Earl, we hardly knew ya!

Friday, September 03, 2010

Earl, we hardly knew ya!

I wasn't around for the "Long Island Express," referred to here abouts as "the '38 Hurricane."

But I sure remember others like "Carol" and "Hazel" in 1954 and "Diane" a year later, and while I was up in Connecticut for "Hazel," I was running around with my father in "the Mut­tering Monster," our '36 Buick, helping kith and kin haul out boats in Remsenburg.

"Carol" was an especially exciting time; we sat at the end of Tanner's Neck Lane and my dad used the "Big Bertha" lens on his Leica to take photos of waves breaking above the top of the Dune Deck Hotel.

When we went up to the old airport to check on Bellanca N8N at the height of the blow... measured at Suffolk AFB next door at 115 mph in gusts... our family plane was riding it out, but right next to it a little Aeronca "Champ" was flying in place, unmanned, tethered by too-loose lines on its wings and tail.

(Somewhere I have 16mm footage of the little two-seater several feet above the tarmac, taken with our Bolex. When we checked back the next morning, it was still in place, but the spine of its fuselage had been snapped by a sudden drop.)

My personal "favorite" hurricane experience happened on my birthday in 1960 when I spent about 16 hours straight pulling people off Dune Road in the long-bed jeep Bernice Rill and Helen Elfmont had for The Busybodies. It was a blast, in part because my mother had let it be known that I loved a certain type of pie, and that I was supposed to be some­where else celebrating.

(I ate my weight in lemon meringue pie that day, which weight I'm still trying to take off half-a-century later.)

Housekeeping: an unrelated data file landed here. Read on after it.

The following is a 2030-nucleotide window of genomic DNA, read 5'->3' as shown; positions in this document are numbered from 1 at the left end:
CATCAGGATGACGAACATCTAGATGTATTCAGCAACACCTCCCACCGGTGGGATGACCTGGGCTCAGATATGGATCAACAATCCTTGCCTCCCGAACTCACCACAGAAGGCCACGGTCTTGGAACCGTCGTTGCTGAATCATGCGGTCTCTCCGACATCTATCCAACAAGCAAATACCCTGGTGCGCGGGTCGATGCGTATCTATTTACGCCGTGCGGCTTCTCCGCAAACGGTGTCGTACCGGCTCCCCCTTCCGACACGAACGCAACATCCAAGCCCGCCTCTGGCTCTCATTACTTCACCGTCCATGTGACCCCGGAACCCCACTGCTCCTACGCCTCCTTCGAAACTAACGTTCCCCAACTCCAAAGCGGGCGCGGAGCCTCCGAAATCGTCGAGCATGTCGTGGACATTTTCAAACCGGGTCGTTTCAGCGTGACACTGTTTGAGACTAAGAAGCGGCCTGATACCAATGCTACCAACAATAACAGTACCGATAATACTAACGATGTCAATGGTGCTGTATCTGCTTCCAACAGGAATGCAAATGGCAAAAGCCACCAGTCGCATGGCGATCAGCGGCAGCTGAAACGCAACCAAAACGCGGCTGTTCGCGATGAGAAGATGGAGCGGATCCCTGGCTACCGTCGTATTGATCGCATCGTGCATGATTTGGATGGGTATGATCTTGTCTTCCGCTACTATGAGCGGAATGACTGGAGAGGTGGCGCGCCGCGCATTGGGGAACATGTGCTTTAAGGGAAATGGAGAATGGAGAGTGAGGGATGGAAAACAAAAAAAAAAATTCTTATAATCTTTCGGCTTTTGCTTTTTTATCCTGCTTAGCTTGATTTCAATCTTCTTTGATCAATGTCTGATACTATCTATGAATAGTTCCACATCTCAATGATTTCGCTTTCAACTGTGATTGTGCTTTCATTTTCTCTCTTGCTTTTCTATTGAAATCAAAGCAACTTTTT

Hurricanes since then have sometimes gener­ated as much excitement, but never as much fun as those 1954-1960... though Patsy Eileen Doyle and I spend the night of "Belle" in '76 on Dick Simon's screened porch on Nickerson Lane in Remsenburg while huge trees quietly toppled over all around us, the ground too soaked from five inches of rain to hold them against the 75 mph winds.

Now Eastern Long Island seems to have stared down ol' "Earl," which blew itself down from a Category 4 hurricane to a Category 1 tropical storm.

Still, at 7:31 pm, we received an automated "Red Alert" from Suffolk County... my initial thought was that missiles were incoming... advising that even as a Category 1 storm "Earl" could be dangerous, and offered other emergency preparedness tips.

Semper Vigilans!

Sidebar...

Debbie Tuma... an East End gal who should know better... earlier this evening reported in Newsday:

"Earlier Friday, Westhampton Beach Mayor Conrad Teller said no evacuations were planned for the seven-mile stretch of oceanfront beaches in his village because the hurricane was not expected to hit them directly."

Confidence is high that Mayor Teller didn't tell her that Westhampton Beach had seven miles of oceanfront.

Then again, perhaps crafty ol' Conrad has secretly annexed chunks of Dune Road into the Village in an effort to increase our tax base.

Comments

1. Michael Jacobs said...

Conrad's reference may well have encompassed Westhampton Dunes, part of the Westhampton Fire District, as the WHBFD would be charged with the responsibility of evacuating Dune Road from the Quogue line to Cupsogue.

That's one explanation... another is that Ms. Tuma has become afflicted with the Newsday syndrome.
Dean

2. Douglas Rill said...

Stumbled across your blog (actually my cousin Anne) when you metioned your 20th birthday in my mother Bernice Rill's jeep.

O sweet honey mustard, Douglas! It's been over 50 years. Nice to hear from you.
Dean

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